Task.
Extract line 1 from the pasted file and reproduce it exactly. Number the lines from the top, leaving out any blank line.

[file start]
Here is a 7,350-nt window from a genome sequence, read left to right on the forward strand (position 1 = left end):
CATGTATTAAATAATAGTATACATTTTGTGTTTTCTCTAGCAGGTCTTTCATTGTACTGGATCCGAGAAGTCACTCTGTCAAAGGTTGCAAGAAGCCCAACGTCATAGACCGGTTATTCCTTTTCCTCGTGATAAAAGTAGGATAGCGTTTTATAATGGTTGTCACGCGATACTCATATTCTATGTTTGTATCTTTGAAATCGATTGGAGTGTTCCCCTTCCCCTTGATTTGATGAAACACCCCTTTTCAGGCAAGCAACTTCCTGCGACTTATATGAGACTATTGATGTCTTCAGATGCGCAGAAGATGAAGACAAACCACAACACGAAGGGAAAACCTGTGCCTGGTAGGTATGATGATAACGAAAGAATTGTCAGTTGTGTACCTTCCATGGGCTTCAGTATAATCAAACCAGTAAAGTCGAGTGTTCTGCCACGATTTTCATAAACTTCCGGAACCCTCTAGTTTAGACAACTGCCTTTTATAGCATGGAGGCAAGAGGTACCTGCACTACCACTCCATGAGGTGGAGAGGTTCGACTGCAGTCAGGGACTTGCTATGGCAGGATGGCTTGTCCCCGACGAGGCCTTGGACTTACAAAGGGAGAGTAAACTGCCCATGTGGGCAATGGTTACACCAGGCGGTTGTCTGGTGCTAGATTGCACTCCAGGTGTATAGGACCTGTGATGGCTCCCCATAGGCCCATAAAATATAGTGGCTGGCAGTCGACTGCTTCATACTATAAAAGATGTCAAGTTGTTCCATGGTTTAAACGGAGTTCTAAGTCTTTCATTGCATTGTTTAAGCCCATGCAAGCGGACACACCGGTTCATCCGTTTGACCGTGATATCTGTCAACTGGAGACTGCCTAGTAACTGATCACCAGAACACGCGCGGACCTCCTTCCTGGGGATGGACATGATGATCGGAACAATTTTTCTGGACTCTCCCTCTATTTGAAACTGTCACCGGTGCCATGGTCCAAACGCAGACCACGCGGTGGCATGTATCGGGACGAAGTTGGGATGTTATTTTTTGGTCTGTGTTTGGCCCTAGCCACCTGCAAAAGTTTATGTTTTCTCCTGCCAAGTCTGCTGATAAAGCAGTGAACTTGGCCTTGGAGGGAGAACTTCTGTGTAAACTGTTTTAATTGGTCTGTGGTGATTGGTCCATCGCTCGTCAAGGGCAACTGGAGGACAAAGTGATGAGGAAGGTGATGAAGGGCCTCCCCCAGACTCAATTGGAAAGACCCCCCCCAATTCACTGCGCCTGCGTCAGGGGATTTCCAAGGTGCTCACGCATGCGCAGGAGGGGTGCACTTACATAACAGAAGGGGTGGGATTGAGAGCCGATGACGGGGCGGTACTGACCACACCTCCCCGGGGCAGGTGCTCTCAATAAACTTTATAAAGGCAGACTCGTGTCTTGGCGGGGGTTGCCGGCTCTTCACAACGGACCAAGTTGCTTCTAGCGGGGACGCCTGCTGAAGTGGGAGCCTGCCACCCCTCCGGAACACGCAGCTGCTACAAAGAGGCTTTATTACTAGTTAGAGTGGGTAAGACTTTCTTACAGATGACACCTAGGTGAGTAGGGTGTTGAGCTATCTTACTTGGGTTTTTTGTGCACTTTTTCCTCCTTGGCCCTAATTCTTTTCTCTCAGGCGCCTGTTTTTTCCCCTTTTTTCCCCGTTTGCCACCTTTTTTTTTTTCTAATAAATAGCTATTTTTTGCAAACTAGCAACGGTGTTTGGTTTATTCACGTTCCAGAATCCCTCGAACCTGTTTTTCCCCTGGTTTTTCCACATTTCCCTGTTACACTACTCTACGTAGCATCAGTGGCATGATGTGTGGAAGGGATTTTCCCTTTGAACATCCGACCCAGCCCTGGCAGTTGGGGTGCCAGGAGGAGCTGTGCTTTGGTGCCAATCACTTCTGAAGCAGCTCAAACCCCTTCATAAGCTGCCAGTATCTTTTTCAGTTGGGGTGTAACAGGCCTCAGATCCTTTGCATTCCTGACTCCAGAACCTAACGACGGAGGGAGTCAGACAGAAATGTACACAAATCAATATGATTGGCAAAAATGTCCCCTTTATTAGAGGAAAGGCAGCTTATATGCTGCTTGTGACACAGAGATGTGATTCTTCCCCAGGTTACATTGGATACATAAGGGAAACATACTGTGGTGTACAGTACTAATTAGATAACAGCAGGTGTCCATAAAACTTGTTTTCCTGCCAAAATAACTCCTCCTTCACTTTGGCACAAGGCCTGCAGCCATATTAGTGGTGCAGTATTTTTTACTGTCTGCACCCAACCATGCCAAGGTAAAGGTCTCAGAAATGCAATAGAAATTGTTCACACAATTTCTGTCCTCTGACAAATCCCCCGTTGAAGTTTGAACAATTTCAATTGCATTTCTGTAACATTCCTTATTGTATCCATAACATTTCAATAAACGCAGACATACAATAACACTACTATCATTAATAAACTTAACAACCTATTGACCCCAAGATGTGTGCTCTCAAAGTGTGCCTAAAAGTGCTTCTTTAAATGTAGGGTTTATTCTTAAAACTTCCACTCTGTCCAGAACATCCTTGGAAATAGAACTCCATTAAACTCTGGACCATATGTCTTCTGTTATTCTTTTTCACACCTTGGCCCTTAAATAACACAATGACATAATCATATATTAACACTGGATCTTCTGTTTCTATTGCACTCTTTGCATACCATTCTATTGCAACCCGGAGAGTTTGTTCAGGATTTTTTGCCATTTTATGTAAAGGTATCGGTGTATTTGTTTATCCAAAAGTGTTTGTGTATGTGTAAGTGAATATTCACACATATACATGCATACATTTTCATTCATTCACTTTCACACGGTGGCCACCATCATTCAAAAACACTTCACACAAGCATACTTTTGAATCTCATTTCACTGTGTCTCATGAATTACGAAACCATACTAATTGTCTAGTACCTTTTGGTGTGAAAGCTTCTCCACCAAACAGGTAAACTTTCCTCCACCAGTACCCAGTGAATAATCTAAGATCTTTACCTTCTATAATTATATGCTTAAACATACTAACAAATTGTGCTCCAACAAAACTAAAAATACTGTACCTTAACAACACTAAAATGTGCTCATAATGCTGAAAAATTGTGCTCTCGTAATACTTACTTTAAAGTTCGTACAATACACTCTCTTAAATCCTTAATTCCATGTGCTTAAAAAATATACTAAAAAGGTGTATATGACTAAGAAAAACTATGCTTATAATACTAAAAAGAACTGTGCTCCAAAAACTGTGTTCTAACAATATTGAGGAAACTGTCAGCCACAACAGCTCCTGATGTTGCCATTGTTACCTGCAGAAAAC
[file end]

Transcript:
Here is a 7,350-nt window from a genome sequence, read left to right on the forward strand (position 1 = left end):